“I don’t know how this works for absolute sure, but I’m betting there needs to be some cards, or a pentagram.  Very least you need a black cat.”

Moira, looked passive, whatever pool of serenity she was drawing from had to be as deep as Mender’s Pond and just as still.  Maybe just as full of crap, too, mostlike.

“We do things differently here.  Pick a book.”  As she said this, she poured herself a glass of some minty-smelling tea and poured the same into a cup for Annie.

Annie looked around before she reached into her brown backpack and pulled out a copy of Bullfinch’s Mythology.  “Didn’t think your kind got surprised.”

“Every  day.”  She said softly and took the book out of Annie’s hands.

Character Sketch

I can’t tell where my failings end and the failings of the universe right now begin.


Okay, that was in the heart of it all.


Miranda slipped her flute of wine, newly manicured nails delicately gripping the stem.  She was aware of the time.  She was aware of what she had set into motion.  Daylight was melting into dusk outside the massive glass walls of Daedalus and the alcohol was draining the strength of her senses into one, a warmth that settled around her head like a nimbus, an incubator, a blow dryer on high.

She had taken off her shoes, silvery pumps with a heel high enough to be noteworthy.  In this city, that was a good six inches and her legs throbbed from her knobby knees down to her clammy, irregularly sized toes.  Miranda’s body had always been a little off.   She’d been born a hairy child with clubbed thumbs.  Her mother and father called her una piccola scimmia pelosa.   Through the services of a good – no, excellent – aesthetician, the aggressive eyebrows had been thinned decisively, her upper lip as silken and hairless as the rest of her.  But the murderer’s thumbs,  like so much else, were destiny.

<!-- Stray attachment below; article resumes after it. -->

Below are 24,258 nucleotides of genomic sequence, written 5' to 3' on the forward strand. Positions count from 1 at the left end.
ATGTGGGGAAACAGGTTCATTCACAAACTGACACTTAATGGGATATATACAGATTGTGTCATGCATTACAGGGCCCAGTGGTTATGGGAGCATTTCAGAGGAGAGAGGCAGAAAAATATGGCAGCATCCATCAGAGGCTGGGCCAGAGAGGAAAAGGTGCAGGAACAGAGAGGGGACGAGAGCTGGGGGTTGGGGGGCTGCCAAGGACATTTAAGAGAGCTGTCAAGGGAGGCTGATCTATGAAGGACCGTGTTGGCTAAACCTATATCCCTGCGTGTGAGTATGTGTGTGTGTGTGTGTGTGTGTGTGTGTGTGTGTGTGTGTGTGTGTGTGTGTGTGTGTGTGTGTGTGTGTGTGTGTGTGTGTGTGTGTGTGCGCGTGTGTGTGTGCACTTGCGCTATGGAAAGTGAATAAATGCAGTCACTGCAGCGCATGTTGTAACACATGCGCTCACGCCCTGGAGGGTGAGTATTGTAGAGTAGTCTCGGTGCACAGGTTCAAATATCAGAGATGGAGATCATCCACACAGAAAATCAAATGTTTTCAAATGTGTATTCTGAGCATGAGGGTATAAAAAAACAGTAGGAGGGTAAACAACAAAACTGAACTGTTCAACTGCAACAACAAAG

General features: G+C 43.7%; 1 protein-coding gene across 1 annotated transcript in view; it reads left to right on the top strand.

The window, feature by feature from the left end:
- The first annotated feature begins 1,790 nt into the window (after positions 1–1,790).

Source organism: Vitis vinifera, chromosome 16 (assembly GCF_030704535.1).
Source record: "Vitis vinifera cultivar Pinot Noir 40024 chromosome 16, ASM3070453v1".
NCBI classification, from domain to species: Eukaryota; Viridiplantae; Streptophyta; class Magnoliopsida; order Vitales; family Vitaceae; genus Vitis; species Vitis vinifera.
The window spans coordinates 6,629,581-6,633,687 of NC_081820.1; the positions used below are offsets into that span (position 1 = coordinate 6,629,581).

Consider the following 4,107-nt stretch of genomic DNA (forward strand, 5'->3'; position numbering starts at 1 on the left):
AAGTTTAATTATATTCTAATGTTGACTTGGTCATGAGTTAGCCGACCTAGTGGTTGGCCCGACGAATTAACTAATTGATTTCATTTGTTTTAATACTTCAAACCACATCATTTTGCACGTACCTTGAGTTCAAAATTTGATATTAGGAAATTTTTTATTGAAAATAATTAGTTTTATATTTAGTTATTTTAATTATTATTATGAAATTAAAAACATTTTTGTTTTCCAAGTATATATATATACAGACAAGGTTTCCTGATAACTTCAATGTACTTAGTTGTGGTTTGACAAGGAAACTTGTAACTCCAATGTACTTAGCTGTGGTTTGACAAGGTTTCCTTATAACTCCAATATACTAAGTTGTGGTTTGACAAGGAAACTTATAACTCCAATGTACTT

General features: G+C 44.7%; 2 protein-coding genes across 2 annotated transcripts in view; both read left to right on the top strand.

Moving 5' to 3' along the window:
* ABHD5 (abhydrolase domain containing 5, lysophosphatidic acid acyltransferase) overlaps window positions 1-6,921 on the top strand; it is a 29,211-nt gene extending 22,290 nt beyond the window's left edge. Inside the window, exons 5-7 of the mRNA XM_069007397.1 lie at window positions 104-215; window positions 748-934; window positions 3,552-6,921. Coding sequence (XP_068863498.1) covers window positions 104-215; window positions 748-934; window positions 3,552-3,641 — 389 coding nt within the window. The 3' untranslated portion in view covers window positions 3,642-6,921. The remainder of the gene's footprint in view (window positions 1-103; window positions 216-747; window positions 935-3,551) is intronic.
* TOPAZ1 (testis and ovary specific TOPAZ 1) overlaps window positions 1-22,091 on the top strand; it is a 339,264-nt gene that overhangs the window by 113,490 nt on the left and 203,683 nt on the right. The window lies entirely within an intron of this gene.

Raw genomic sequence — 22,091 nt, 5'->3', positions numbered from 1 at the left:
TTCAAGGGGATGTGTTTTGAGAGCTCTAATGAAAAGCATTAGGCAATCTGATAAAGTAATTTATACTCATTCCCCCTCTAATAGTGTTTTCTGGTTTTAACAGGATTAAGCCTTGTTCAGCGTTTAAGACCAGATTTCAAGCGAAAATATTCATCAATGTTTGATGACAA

“What do you know about your…friend?”

Maybe she had had more of the Barbaresco than she intended.  But she could be excused for craving it.  The taste of strawberries melded with rose petals blooming in a delicate, garnet-hued vintage.  Was like drinking blood must be for a vampire, radiating life’s essence.  As she turned to meet the eyes of this boy, she realized the black bottle was empty.  She’d have to ask for another.

The boy chained to his chair didn’t answer.

“Come on now, I’ve requested your company, and you don’t have anything to say to me?”

Her Barbaresco, and maybe some of the drugs from the party, were starting to kick in.  The black glass, his black eyes, the obsidian awards lining the shelves.  A perfect darkness.  She flicked at the top three buttons on her ivory dress shirt.

“He’s out doing what you wouldn’t.  7:02pm.  11th and Halvorson.  A tall man with a noticeable limp that is just about to become moot.  He’s out there protecting you from your fate, your destiny. It’s almost romantic.  He’d like us both to think of it that way.  I’ve sorted him that far.  And I also know it would upset him for you and I to become friends.  Jack’s always been rather possessive.  But, you see, I need to upset him.  Turnabout’s fair play.”   She reached, inelegantly, to shimmy out of her panty hose.

The boy in the chair smiled just enough to feel she’d been silently ridiculed.  Miranda felt a dryness in her throat.  She flicked another button to  and smiled back.

“I’d offer you a drink.  You’re old enough now, right?  There’s some white wine over by the caddy. ” She motioned vaguely behind him. “But I’ve had the sort of drink you can’t follow with swill.   It’d be like going from caviar to White Castles.  Besides, the light is rather bright, anyway.  And we’re all well past breaking ice.”

She stepped behind him, on those waxed but unsteady legs, leaning forward to press herself into the back of the chair as she ran her hands down his shirt.

In a thick, cakey whisper, she moaned with an amiable sincerity.  “It’s a terrible thing we have to do together.  You have to prove he doesn’t own you, and I…have to prove he does.”